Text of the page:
applied after the shot......and other solutions.....
If the picture is still in the camera, but
you have no chance to re shoot it at the correct exposure you still
one more opportunity to change it before it goes to the printer or the
computer. The D80 and D90 have and additional step for post processing
built into the camera which is in the retouch menu. Even though you
have used Auto Active D-Lighting to capture the picture, there is one
more chance to salvage shadow information in the camera. An overexposed
picture cannot be saved, but a manual D-Lighting process may be applied
to any picture to enhance shadow detail and may be applied only one
time. It will create an additional JPG image with the first three
characters of "CSC" instead of "DSC". You are allowed a choice of three
different degrees of adjustment.
Hopefully, by now, you have a JPG that has
the tonality you can live with. All the 14 and 16 bit math has been
done and you don't have any more gross adjustments to the image except
cropping and sharpening for the next step, printer or web. But, if not,
you can forget about the previous six chapters and start over again
with raw conversion. You have two choices, use Nikon View which
is free and accepts the preset conditions within the NEF file or
Capture NX2 which costs $150 discounted or you could take your NEF file
to a third party software such as Adobe ACR.
While you were in Nikon ViewNX you might
have noticed that the exposure, white balance, highlight protection,
contrast, shadow protection and other adjustments could have been made
in addition to Picture Controls could have been used to create a new
JPG version in addition to any already converted by the camera. You
could have even saved the intermediate version as an eight or sixteen
bit TIFF file for further processing.
Had you decided to use the purchased version
of Nikon CaptureNX2 you could have continued to selectively enhanced
areas of the picture using proprietary masking systems to make more
artistic enhancements to sky, water and any definable area you desired.
This is a legitimate option and many people prefer this.
When you leave the realm of Nikon software
you give up all the special features that make your camera unique.
There is no more in camera features such as gamma curves, vivid
conversions, Picture Controls, etc. Although there are many non Nikon
solutions for post processing, the most popular and well known options
for raw processing are Adobe Camera Raw which is available for both the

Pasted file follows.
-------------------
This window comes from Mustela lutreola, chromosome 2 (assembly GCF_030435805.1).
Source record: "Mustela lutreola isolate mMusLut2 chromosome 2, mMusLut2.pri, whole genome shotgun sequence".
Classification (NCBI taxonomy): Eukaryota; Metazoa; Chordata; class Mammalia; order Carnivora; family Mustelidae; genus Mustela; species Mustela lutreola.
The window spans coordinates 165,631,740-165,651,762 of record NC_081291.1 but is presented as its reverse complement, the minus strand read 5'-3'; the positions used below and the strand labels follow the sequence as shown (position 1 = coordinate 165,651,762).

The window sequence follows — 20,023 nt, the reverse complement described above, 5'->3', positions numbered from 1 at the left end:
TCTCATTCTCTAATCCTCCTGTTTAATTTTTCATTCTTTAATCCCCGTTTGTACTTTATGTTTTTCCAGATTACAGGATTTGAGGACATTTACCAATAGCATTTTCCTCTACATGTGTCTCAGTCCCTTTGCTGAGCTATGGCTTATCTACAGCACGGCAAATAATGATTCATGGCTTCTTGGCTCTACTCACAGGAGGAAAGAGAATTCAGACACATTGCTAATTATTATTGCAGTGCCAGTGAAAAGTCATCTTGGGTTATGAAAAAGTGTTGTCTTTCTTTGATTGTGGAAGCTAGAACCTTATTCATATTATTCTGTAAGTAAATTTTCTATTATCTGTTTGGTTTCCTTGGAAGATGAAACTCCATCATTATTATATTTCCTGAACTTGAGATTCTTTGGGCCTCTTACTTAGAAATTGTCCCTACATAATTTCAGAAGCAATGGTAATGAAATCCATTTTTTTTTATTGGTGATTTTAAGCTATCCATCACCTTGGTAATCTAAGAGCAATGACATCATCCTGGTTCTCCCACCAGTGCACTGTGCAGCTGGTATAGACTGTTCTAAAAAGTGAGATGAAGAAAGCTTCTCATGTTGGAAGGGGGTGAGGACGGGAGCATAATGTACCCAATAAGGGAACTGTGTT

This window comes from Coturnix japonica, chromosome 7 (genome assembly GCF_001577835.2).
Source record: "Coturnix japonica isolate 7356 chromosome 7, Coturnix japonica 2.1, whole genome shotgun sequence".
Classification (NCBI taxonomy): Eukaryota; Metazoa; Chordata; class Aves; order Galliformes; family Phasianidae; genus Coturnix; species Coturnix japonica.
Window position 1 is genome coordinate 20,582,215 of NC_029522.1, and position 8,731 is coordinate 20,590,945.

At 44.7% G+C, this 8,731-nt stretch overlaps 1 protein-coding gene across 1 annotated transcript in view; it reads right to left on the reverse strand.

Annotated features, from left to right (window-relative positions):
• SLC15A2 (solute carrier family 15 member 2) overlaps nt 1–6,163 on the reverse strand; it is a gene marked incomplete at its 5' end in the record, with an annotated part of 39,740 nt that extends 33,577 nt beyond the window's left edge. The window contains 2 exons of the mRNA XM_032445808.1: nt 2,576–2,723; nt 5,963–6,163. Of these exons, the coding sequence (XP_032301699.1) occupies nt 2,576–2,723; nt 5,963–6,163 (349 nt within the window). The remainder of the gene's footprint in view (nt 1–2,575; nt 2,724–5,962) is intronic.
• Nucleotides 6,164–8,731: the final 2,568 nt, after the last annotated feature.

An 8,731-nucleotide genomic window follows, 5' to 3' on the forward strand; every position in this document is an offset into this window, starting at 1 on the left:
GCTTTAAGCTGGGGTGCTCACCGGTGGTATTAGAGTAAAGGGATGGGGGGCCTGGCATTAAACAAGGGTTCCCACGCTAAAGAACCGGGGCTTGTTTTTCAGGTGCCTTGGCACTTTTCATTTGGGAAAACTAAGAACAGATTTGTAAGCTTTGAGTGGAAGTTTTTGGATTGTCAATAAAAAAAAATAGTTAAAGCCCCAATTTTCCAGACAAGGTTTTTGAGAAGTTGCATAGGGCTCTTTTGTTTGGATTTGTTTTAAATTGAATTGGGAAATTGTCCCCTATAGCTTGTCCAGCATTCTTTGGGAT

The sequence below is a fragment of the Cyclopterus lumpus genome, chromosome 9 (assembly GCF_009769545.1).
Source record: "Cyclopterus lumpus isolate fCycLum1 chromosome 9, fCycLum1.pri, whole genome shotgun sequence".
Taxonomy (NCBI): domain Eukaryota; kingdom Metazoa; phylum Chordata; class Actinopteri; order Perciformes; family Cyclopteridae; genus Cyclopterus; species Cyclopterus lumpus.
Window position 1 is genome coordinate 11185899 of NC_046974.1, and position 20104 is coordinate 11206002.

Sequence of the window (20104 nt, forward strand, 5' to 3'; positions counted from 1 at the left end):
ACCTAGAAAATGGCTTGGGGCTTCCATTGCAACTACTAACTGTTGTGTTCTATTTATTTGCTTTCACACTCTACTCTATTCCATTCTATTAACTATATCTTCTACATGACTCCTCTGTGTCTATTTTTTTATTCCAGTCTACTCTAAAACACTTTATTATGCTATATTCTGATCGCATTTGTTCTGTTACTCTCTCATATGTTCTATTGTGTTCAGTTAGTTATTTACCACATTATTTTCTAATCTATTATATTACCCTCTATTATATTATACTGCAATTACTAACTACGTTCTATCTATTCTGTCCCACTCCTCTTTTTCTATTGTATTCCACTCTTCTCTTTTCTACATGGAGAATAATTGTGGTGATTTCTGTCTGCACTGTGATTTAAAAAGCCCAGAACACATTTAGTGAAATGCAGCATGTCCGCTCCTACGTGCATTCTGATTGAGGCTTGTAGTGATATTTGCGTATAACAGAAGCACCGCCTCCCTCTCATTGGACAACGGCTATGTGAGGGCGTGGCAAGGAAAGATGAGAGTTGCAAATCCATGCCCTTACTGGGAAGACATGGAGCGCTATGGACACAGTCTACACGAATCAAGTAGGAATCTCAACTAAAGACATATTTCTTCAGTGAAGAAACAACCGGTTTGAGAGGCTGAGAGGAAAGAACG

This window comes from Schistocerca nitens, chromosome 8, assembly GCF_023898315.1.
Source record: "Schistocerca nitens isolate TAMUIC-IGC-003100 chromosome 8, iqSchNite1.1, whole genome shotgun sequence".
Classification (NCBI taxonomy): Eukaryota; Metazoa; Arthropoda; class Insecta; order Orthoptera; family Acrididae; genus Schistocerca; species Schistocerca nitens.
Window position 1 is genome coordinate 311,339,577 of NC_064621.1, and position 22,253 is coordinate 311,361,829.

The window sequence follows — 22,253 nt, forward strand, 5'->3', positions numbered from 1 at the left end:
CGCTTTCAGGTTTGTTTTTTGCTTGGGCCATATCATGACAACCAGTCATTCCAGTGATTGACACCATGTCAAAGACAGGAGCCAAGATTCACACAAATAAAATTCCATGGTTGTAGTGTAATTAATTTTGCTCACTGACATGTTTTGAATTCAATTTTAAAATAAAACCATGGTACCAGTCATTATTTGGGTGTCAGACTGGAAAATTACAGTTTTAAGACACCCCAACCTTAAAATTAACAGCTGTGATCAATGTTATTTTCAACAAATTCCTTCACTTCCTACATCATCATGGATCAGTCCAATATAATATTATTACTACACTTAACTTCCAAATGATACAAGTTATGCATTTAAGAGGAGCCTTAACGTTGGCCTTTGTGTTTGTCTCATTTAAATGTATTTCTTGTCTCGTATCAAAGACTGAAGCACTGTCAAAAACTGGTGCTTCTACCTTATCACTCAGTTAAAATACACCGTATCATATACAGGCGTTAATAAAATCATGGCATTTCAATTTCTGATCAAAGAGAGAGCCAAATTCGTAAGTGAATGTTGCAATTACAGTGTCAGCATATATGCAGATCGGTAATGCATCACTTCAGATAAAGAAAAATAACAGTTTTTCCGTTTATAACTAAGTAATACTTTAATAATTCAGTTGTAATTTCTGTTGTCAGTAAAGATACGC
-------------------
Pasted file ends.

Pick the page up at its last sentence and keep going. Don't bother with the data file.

professional Photoshop and the inexpensive Photoshop Elements products.
The most inexpensive ACR solution is to purchase Elements and download
the appropriate ACR add on for free. The cost is about $80 discounted.
At this time ACR does not recognize the
variables assigned by the camera to process the image but instead uses
a best guess curve to the raw image. This is why ACR has frequent
updates to include the most recent cameras and best guess estimates of
what will produce an acceptable image. ACR for the D90 will only work
with the most recent versions of Adobe products. Currently there is an
ACR for Elements 5-7 and Photoshop CS3. If you have another camera
check the Adobe site for ACR availability.
If the file opened in Photoshop is a raw
(NEF) file, ACR will open with a window for the image and a single
column of variables that should be used for the conversion to an
editable file for Photoshop. The list of tasks is equivalent to a
wizard in as much as it should be filled out from top to bottom and
certain settings are remembered from image to image as you work through
your list of images.
The other adjustment you may find helpful is the Shadow highlight feature which allows you to adjust the shadow and highlight area as separate adjustments. Adobe has made a game of finding the feature under a variety of different menu structures. It is in every product, so be a good sport and find it in whatever product you may have. One thing they have done right is to do the math in 16 bit mode whether or not you have used 8 or 16 bit when importing the image. This means more accurate rounding and fewer gaps and peaks in the histogram. This is not true of the levels adjustment which can create posterized gaps in the dark tones. Remember that the histograms you see in black do not weigh the red channel as heavily as the other color channels and so you may still blow the red channel unless you particularly watch that channel.
Just to be clear, if you produced a properly exposed JPG out of the camera the levels and shadow/highlight features mentioned here are still an effective way to tune your image.
© Leon Goodman 2009